Saw blade eyes are conventionally formed using laser cutting techniques. After the saw eye is laser cut, the saw blade is heat treated to the desired hardness. But, the heat treating process unavoidably distorts the shape of the saw blade eye. This is another reason why saw eyes are conventionally laser cut to backlash tolerances of no better than about 0.007" to 0.015". If the saw eye were cut to a closer tolerance, then distortion introduced during the heat treating process might prevent the saw blade from fitting in any orientation on any arbor.
To illustrate the foregoing, FIG. 1A shows a prior art saw blade A mounted on a prior art arbor sleeve B before cutting of any keyway in sleeve B. If no keyways are cut in sleeve B the aforementioned ovality problem does not arise. Accordingly, as seen in FIG. 1A, saw eye splines C fit sleeve splines D with the same tolerance, regardless of the radial orientation of the saw eye relative to sleeve B. FIG. 1B shows a prior art saw blade E mounted on a prior art arbor sleeve F in which keyway G has been cut. Due to the aforementioned ovality problem, the external diameter of sleeve F measured along horizontal axis H as viewed in FIG. 1B exceeds the external diameter of sleeve F measured along vertical axis I as viewed in FIG. 1B. This effect is exaggerated in FIG. 1B, to better show that saw eye splines J fit sleeve splines K more closely in the region near horizontal axis H. Saw eye splines J do not fit sleeve splines K as closely in the region near vertical axis I.
Modern sawmills typically employ many circular saws, each of which undergo frequent saw blade changes. It is impractical to maintain a separate inventory of blades having eyes shaped to fit specific arbors in specific orientations; and/or take the time to orient a saw blade's eye to achieve minimum tolerance fit on an arbor. This is why circular saw blade eyes are formed to a loose tolerance, which may be no better than about 0.007" to 0.015", as previously explained. This loose tolerance allows the sawmill workers to fit any blade on any arbor without regard to orientation of the saw eye relative to the arbor. However, a necessary consequence is increased wear and sawing inaccuracy, as discussed above.
The present invention eliminates the aforementioned ovality problem by providing a plurality of splines formed integrally with the arbor sleeve and spaced circumferentially around the inner circumference of the sleeve's aperture. There are no keyways in the splined portions of the sleeve, so neither the internal nor the external circumferences of the splined sleeve become significantly deformed due to heat treating stresses. Therefore, it is possible to maintain much tighter tolerances between a saw blade eye and the externally splined portion of such a sleeve than is possible with a prior art arbor having a keyed mandrel and sleeve.
In accordance with the preferred embodiment, the invention provides a saw arbor formed of a keyless mandrel and a keyless, cylindrically apertured sleeve. Circumferentially spaced splines are provided around the mandrel's outer circumference and around the inner circumference of the sleeve aperture. The mandrel splines and the sleeve aperture splines are shaped and sized for slidable mating inter-engagement. Circumferentially spaced splines are also provided around the sleeve's outer circumference. The sleeve outer circumference splines are shaped and sized for slidable mating engagement with further splines spaced circumferentially around a saw blade eye. Because no keyways are formed in the splined portions of the mandrel or sleeve the ovality problem is eliminated. Consequently, the splines can be machined to achieve 0.001" to 0.005" backlash tolerance engagement between the mandrel and the sleeve, and between the sleeve's outer circumference and the saw blade eye, thus providing a high precision cutting unit.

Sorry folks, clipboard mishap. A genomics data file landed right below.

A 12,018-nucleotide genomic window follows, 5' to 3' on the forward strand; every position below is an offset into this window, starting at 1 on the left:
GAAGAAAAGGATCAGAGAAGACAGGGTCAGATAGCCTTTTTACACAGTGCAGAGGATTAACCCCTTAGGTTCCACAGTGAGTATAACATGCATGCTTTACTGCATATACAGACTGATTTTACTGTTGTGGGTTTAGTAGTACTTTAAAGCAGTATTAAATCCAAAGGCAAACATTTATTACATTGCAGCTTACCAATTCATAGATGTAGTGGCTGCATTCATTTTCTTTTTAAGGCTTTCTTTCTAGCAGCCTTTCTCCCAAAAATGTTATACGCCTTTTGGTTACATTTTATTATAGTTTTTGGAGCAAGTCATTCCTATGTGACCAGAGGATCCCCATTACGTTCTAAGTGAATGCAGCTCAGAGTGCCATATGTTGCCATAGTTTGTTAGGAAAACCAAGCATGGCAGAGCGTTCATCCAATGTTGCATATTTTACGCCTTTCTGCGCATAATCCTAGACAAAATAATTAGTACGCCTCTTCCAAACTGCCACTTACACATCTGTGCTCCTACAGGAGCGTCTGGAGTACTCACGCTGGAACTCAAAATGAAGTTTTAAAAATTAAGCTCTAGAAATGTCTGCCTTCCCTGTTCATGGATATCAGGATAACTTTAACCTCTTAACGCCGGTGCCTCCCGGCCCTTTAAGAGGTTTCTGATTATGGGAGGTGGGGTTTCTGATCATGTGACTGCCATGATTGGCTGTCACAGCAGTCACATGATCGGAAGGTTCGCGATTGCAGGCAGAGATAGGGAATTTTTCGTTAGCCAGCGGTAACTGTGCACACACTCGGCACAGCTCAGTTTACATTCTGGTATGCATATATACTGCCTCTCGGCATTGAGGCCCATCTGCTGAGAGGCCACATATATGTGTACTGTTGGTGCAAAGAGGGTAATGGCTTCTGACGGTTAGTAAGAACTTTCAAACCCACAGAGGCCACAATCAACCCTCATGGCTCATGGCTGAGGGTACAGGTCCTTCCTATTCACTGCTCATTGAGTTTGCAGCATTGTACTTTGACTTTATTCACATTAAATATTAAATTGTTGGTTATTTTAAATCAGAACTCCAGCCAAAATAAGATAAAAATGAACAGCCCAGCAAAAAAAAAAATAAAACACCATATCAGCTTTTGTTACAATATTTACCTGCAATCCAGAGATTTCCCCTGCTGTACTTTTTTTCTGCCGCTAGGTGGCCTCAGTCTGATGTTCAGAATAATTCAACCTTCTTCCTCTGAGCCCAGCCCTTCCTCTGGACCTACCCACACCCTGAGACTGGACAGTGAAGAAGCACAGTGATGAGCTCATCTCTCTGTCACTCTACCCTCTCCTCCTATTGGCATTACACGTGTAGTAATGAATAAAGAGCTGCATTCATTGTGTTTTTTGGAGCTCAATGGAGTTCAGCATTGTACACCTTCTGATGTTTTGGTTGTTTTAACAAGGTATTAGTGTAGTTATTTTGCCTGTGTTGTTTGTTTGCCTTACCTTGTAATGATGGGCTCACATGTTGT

Preferably, equal numbers of equally spaced involute splines are provided around the mandrel, around the inner circumference of the sleeve aperture, around the sleeve's outer circumference and around the saw eye.
FIG. 1A is a side elevation view (not to scale) of a saw blade mounted on a prior art arbor sleeve before a keyway is cut in the sleeve. FIG. 1B is a side elevation view (not to scale) of a saw blade mounted on a prior art arbor sleeve in which a keyway has been cut and depicts, in an exaggerated form, the ovality problem to which such prior art keyed arbor sleeves are subject.
FIG. 2A is a partially fragmented front elevation view of a mandrel constructed in accordance with the preferred embodiment of the invention. FIG. 2B is a side elevation view of the FIG. 2A mandrel.
FIG. 3A is a cross-sectional front elevation of a saw blade mounting sleeve slidably engageable over the mandrel of FIGS. 2A and 2B. FIG. 3B is an end view of the FIG. 3A mounting sleeve.
FIGS. 4A and 4B are similar to FIGS. 3A and 3B respectively, but depict a mounting sleeve having a larger outer diameter than the mounting sleeve of FIGS. 3A and 3B.
FIG. 5 is an oblique perspective illustration of a mandrel, saw blade mounting sleeve and saw blade according to the invention.
FIG. 6 is an oblique perspective illustration of an assembled saw arbor (with saw blade) according to the invention.
FIG. 7A is a side elevation view (not to scale) of a saw blade in which a saw eye has been formed by a prior art laser cutting process, after which the blade has been heat treated and then mounted on an arbor sleeve formed in accordance with the present invention, and depicts, in an exaggerated form, the ovality problem to which such prior art saw blades are subject. FIG. 7B is a side elevation view (not to scale) of a saw blade in which a saw eye has been formed in accordance with the present invention, after which the blade has been mounted on an arbor sleeve formed in accordance with the present invention.
FIGS. 2A, 2B, 5 and 6 depict a mandrel 10, one end 12 of which is tapered for mating engagement with a rotational support bearing (not shown). A keyway 14 is machined into the opposite end 16 of mandrel 10 for key-fitted engagement of mandrel 10 with a powered drive shaft (not shown) which rotationally drives mandrel 10 about its longitudinal axis 18. A first plurality of straight, parallel, outwardly projecting involute splines 20 are formed integrally with mandrel 10 and spaced circumferentially around the central, outer circumference 21 of mandrel 10. Mandrel 10 is "keyless", in the sense that no keys or keyways are provided in the portion of mandrel 10 containing splines 20.